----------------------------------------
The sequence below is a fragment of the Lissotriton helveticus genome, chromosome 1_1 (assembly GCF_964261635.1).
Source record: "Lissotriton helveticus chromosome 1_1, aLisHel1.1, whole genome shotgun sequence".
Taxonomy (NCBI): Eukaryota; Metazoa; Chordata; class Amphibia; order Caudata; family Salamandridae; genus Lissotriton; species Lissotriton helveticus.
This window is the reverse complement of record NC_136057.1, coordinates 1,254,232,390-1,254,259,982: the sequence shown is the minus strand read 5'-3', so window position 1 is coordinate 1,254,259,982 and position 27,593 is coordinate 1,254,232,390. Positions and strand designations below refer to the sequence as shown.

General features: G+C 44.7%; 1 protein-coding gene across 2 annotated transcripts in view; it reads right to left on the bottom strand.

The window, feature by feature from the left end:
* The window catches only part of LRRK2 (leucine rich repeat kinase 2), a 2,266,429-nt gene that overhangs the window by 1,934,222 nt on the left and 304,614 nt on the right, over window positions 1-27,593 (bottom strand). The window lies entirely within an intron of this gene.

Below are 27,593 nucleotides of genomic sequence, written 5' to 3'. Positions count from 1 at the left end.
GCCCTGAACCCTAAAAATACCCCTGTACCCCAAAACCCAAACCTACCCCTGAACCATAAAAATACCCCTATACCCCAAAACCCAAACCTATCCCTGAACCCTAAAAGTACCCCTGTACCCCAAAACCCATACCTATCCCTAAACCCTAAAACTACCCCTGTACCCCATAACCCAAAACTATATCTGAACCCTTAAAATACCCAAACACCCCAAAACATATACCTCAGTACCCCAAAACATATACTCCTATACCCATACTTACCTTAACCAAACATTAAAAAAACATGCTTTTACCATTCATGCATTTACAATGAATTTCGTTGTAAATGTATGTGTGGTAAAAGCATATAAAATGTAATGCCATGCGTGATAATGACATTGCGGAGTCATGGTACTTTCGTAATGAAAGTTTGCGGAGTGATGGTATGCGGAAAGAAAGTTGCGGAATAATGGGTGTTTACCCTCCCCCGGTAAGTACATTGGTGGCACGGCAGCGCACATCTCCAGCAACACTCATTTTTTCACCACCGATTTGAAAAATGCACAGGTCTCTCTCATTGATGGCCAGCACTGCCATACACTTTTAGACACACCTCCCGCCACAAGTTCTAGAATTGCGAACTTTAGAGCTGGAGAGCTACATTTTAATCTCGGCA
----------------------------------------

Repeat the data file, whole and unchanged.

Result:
The sequence below is a fragment of the Lissotriton helveticus genome, chromosome 1_1 (assembly GCF_964261635.1).
Source record: "Lissotriton helveticus chromosome 1_1, aLisHel1.1, whole genome shotgun sequence".
Taxonomy (NCBI): Eukaryota; Metazoa; Chordata; class Amphibia; order Caudata; family Salamandridae; genus Lissotriton; species Lissotriton helveticus.
This window is the reverse complement of record NC_136057.1, coordinates 1,254,232,390-1,254,259,982: the sequence shown is the minus strand read 5'-3', so window position 1 is coordinate 1,254,259,982 and position 27,593 is coordinate 1,254,232,390. Positions and strand designations below refer to the sequence as shown.

General features: G+C 44.7%; 1 protein-coding gene across 2 annotated transcripts in view; it reads right to left on the bottom strand.

The window, feature by feature from the left end:
* The window catches only part of LRRK2 (leucine rich repeat kinase 2), a 2,266,429-nt gene that overhangs the window by 1,934,222 nt on the left and 304,614 nt on the right, over window positions 1-27,593 (bottom strand). The window lies entirely within an intron of this gene.

Below are 27,593 nucleotides of genomic sequence, written 5' to 3'. Positions count from 1 at the left end.
GCCCTGAACCCTAAAAATACCCCTGTACCCCAAAACCCAAACCTACCCCTGAACCATAAAAATACCCCTATACCCCAAAACCCAAACCTATCCCTGAACCCTAAAAGTACCCCTGTACCCCAAAACCCATACCTATCCCTAAACCCTAAAACTACCCCTGTACCCCATAACCCAAAACTATATCTGAACCCTTAAAATACCCAAACACCCCAAAACATATACCTCAGTACCCCAAAACATATACTCCTATACCCATACTTACCTTAACCAAACATTAAAAAAACATGCTTTTACCATTCATGCATTTACAATGAATTTCGTTGTAAATGTATGTGTGGTAAAAGCATATAAAATGTAATGCCATGCGTGATAATGACATTGCGGAGTCATGGTACTTTCGTAATGAAAGTTTGCGGAGTGATGGTATGCGGAAAGAAAGTTGCGGAATAATGGGTGTTTACCCTCCCCCGGTAAGTACATTGGTGGCACGGCAGCGCACATCTCCAGCAACACTCATTTTTTCACCACCGATTTGAAAAATGCACAGGTCTCTCTCATTGATGGCCAGCACTGCCATACACTTTTAGACACACCTCCCGCCACAAGTTCTAGAATTGCGAACTTTAGAGCTGGAGAGCTACATTTTAATCTCGGCA